Even with the leaves damp and quiet, I heard the buck coming. And even through the branches and brush, I saw enough antler to know he was no off-limits spikehorn.
When he stepped around the big hemlock twenty yards away, my rifle was up.
In the periphery of my mind, the antlers registered: maybe six points, probably a little bigger than the five-pointer I had shot some fifty yards from here, the year before.
But I wasn’t watching his head. I was watching his body, looking for a clean shot at heart and lungs. And I was simply thinking “legal deer.”
I had seen a couple of does in archery season and would have killed one if I’d had a good opportunity. Now, in rifle season, the only legal game was a buck with forked antlers. I wouldn’t get to the woods many more times. If I wanted to bring home venison this year, this buck might be my last chance.
When he came around the hemlock, he kept walking. I prefer to shoot at a still target. And there was something about the angle I didn’t like, his chest almost directly toward me—technically a fine shot with a firearm, but it didn’t feel right. Then he slowed and turned. He was nearly broadside when I squeezed the trigger.
As he staggered and went down—my bullet through his heart—the thought occurred to me: He was big.
As a vegan and staunch anti-hunter, I had seen trophy hunting as the lowest of the low. Animals shot for their antlers? Living beings reduced to measurable possessions? Kills competitively compared by size? Yuck.
Later, as I began exploring the philosophical terrain of hunting, I realized that hunters kill big animals for a variety of reasons. Some are, indeed, fixated on possession and competition, sometimes not even wanting the meat. Some seek out older, bigger, wilier animals to challenge themselves as hunters. Some, like my uncle, welcome the occasional large animal as an unexpected gift.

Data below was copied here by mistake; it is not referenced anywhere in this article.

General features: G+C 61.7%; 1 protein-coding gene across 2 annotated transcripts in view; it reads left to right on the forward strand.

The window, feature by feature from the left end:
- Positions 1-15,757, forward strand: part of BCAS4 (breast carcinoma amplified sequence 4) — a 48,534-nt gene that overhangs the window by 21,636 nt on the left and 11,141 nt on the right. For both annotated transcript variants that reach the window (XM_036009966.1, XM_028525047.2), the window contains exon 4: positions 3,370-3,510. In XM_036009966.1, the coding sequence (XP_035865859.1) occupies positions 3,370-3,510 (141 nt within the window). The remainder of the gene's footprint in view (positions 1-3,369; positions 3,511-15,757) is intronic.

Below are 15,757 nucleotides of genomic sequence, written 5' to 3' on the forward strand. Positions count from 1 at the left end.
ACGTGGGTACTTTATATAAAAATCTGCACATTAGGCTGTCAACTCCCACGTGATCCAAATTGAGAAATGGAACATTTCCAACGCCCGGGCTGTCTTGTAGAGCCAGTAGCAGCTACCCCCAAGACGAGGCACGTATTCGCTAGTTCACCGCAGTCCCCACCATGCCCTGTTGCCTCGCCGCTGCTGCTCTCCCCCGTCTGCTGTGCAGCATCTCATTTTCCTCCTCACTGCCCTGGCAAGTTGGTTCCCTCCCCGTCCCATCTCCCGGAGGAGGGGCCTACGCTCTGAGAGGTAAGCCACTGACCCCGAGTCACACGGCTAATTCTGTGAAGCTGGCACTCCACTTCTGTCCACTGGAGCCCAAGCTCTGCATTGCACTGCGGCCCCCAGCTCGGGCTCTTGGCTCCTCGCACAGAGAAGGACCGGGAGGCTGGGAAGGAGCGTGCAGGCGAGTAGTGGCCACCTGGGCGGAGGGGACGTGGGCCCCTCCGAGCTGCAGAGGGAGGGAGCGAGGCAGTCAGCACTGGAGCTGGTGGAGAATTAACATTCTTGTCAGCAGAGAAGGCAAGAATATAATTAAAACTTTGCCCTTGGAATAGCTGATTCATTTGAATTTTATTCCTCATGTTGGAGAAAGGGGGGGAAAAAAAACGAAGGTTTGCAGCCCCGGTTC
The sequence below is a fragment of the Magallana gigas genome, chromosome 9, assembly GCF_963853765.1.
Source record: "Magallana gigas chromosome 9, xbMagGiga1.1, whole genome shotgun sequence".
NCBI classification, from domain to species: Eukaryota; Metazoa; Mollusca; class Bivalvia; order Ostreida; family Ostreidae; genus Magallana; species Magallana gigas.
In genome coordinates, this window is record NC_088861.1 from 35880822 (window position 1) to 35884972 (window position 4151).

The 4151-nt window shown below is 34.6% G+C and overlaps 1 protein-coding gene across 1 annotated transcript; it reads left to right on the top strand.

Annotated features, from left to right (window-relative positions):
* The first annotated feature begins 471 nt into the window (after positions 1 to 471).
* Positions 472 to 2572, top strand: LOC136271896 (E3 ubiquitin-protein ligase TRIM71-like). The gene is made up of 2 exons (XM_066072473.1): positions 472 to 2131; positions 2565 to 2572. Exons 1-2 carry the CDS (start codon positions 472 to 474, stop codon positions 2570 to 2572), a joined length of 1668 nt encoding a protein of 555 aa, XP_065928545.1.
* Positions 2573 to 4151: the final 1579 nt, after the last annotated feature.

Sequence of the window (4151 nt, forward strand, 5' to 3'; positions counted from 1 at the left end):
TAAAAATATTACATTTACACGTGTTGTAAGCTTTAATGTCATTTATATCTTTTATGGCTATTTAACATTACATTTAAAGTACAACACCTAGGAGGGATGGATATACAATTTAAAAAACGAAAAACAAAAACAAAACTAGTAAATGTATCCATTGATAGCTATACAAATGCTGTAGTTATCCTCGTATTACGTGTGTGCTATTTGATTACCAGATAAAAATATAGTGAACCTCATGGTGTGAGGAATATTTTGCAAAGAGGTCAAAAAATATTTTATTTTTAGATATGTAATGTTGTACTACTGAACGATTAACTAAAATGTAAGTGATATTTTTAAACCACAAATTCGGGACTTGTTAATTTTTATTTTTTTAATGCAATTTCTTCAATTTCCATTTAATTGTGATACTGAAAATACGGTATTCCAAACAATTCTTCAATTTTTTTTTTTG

I realized, in short, that when I saw a pickup going down the road with a big, dead deer in back, I had no real idea who was behind the wheel or what his or her motives were.
When I reached the fallen buck, I was shocked: eight points, four on each side, spreading half again as wide as the five-pointer from the year before. Bits of bark and wood were ground into the base of the antlers, from rubbing against trees.
The buck was heavy. Even with help from a friend, he dragged hard. At the check-in station two miles down the road—a simple scale behind a convenience store—the field-dressed deer weighed in at over 190 pounds. In some parts of North America, that’s not an impressively large whitetail. Here, it is.
Now I was the guy behind the wheel of the pickup with the big, dead deer in back. Now I was the guy being congratulated by strangers, their admiration for the magnificent animal displaced to me. I shook my head and shrugged.
“I just got lucky,” I told them. I wasn’t out to bag a big buck. Just legal venison.
Yet I did keep the skull and antlers: As things of stark beauty. As a reminder of that hunt. As a reminder of the biggest deer I ever expect—or feel any need—to kill.
And, the night after the kill, as I drifted off to sleep, I did wonder: What would it feel like to catch even a fleeting glimpse of the massive buck some hunters swear they’ve seen roaming these hills, the one whose shed antlers people say they’ve found, seven or more points on a single side? Would I kill such an animal, or would I simply stare in awe?
© 2010 Tovar Cerulli